Judge Daryl Loomis knows one thing about Persian cats: they look completely ridiculous.
I want a glassful of hope and a plateful of food.
With some two thousand independent musical acts living and working in Tehran, it seems like a thriving scene would exist in Tehran. With an outright ban on secular music in Iran, however, each of these groups plays illegally. The transformative power of music does not live by laws or prohibitions; it lives in spite of this. The near-documentary, No One Knows About Persian Cats, is a lovely testament to the spirit of these bands and the music they play.
Facts of the Case
Despite having just been released from prison for their secular art, the two main members of Take It Easy Hospital, Ashkan Kooshanejad and Negar Shaghaghi, have no intention of giving up their music. In fact, they have a gig at a London festival and fully plan to go, but they need passports and visas, not an easy acquisition within a repressive state. They latch onto a fixer, who promises to help them, but authorities are suspicious of his activities. On the hope they can get out in time, they decide to host a farewell concert with some of their fellow musicians. Such a cause is noble, but an assembly this size is bound to draw the eyes of the police.
It took a few minutes for me to secure in my head whether No One Knows About Persian Cats was documentary or fiction. When it turned out to be a little bit of both, it became one of the better examples of Cinéma Vérité I've seen in recent years. The film is real insofar as the bands are real and the story is the actual journey of the main characters (though the reality plays out differently than the film) and the situation with secular music is a real problem (we'll see how this changes with burgeoning democracy). The actors are the real people and the bands play their own music, but the film is scripted and acted in a traditional style. Cinéma Vérité often bores me, though, so I was surprised to find myself fully vested in their plight.
It's easy for me to recognize why this is the case. Luciano Visconti (The Leopard), a true master of the art, made films about poor workers being poor and working. Pedro Costa (Colossal Youth), a younger purveyor of the style, makes films about drug addicts sitting around taking drugs. While I don't deny the realities presented in these films, and I don't deny that I have a foot in each of these camps, the subjects aren't very exciting. Maybe it's a bad attitude, but if I wanted to watch poor people work, I'd go to work. No One Knows About Persian Cats, on the other hand, deals in rock and roll, a subject I can get behind.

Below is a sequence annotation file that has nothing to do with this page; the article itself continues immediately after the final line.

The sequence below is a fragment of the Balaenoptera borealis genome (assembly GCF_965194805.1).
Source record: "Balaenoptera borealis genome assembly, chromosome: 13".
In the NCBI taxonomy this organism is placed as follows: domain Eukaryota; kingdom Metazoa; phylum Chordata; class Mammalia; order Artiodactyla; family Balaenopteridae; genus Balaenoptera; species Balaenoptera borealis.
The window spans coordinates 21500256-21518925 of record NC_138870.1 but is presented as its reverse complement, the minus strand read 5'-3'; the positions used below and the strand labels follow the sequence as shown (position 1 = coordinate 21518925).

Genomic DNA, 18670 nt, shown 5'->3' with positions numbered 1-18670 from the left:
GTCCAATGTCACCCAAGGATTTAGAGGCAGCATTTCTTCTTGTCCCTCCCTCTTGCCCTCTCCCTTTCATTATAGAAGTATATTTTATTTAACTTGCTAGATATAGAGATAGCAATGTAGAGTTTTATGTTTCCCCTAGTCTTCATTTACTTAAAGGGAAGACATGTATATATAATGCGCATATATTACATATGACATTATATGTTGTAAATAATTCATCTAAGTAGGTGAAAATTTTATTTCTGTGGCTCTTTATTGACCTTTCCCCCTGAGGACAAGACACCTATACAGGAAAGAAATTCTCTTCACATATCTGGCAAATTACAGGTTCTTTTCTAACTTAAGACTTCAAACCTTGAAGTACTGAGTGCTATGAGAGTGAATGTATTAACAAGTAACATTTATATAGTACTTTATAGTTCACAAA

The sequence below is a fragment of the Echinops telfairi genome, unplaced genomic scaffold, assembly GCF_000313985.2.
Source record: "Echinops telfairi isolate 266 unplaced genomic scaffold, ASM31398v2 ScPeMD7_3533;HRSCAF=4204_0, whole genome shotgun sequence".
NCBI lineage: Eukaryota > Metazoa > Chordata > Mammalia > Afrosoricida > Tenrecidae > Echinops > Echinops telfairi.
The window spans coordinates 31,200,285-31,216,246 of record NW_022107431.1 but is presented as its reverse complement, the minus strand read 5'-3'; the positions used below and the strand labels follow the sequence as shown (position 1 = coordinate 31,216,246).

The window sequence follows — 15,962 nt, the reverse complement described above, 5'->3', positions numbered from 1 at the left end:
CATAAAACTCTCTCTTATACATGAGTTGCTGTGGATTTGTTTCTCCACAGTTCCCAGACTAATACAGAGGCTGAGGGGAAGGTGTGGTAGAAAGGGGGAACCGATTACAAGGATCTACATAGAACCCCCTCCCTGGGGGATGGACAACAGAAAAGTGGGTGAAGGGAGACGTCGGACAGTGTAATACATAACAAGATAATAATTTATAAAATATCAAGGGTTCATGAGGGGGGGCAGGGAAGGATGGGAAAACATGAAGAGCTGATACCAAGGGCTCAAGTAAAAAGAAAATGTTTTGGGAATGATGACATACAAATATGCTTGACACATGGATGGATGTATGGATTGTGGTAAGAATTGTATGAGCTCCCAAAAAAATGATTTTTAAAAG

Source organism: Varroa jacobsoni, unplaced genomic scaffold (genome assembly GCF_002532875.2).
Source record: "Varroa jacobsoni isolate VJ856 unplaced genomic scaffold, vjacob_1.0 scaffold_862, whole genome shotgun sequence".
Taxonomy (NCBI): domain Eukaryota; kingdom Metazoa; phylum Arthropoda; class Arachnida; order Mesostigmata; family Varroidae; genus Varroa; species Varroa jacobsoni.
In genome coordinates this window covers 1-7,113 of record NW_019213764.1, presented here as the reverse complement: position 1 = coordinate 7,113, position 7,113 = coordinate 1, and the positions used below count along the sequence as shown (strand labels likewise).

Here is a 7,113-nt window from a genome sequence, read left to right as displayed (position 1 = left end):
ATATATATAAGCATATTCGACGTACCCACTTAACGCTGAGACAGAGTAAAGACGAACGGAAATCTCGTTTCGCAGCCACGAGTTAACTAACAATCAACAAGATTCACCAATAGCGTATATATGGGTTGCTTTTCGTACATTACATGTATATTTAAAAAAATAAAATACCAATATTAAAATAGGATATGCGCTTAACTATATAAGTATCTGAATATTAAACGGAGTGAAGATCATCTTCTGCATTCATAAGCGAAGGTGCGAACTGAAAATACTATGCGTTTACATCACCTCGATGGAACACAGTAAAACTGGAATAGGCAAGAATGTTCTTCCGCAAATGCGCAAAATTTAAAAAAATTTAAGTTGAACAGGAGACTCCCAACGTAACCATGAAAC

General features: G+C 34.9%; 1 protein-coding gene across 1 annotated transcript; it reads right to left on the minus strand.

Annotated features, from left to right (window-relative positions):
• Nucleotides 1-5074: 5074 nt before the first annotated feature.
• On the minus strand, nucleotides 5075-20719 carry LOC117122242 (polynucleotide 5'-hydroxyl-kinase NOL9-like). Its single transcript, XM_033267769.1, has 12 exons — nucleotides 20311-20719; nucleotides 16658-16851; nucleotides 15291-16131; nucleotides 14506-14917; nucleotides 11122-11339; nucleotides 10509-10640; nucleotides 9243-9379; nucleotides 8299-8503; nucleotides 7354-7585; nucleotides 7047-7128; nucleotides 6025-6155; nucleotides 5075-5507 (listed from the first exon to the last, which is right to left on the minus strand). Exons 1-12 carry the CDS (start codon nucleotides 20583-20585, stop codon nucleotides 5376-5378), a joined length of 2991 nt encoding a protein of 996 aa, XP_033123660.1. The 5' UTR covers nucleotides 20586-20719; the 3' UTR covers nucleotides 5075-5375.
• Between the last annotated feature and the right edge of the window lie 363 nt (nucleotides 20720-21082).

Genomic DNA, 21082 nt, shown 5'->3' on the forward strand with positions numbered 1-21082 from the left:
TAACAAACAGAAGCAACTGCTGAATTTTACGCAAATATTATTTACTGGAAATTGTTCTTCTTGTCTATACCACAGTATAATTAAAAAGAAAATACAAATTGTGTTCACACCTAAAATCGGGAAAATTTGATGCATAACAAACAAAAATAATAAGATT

Director Bahman Ghobadi (A Time for Drunken Horses), like the bands he represents, had to use plenty of guerrilla tactics in order to shoot on the streets of Tehran. After plenty of trouble and a couple of arrests, the results make the struggle worthwhile. For non-actors, everybody does a great jobs in their roles, familiar as they might be. The music scenes are a lot of fun and the individuals come across like any garage band trying to make it happen. The fact that these people have to practice in a barn out of town so that nobody reports them to the police is a lot different that your dad screaming for you to turn that damn noise down, but the spirit to persevere to live one's dreams is the same.
As a result of how easy it is to relate to the story, some might complain that the this band could have come from anywhere, and that there are issues present that could have been more prominent. Indeed there are a lot of political minefields that go unaddressed, such as the strange law banning dogs and cats that inspired the title. Ghobadi's previous two films are heavily political, but No One Knows About Persian Cats resonates because it isn't about the politics. Instead of focusing on war or torture, he focuses on art, which is something knows no national boundaries. Though their struggle has significantly more legal repercussion than some lame emo band from Omaha, these are the touchstones that bridge our culture with theirs and allow us to connect with the characters. It works much better than I could have expected; I'm very impressed with this film.
MPI, under the IFC label, has done fine work with No One Knows about Persian Cats. The transfer is clean and bright, with a nice color balance. In the darkest scenes, there are a few issues with blocking, but it's not a constant problem. The sound mix isn't as good as it could be, though. It's generally soft and the music isn't as strong as I'd hoped. This likely has as much to do with the filming circumstances as anything, so it can't be faulted too much. The one meaningful extra is a featurette that runs nearly an hour, and provides fantastic detail on the trials of completing this film. It's worth watching unto itself and is a great compliment to the feature.
No One Knows about Persian Cats is a great film that any music fan should see. Totally compelling and ultra-realistic, it's like indie rock's Battle of Algiers.
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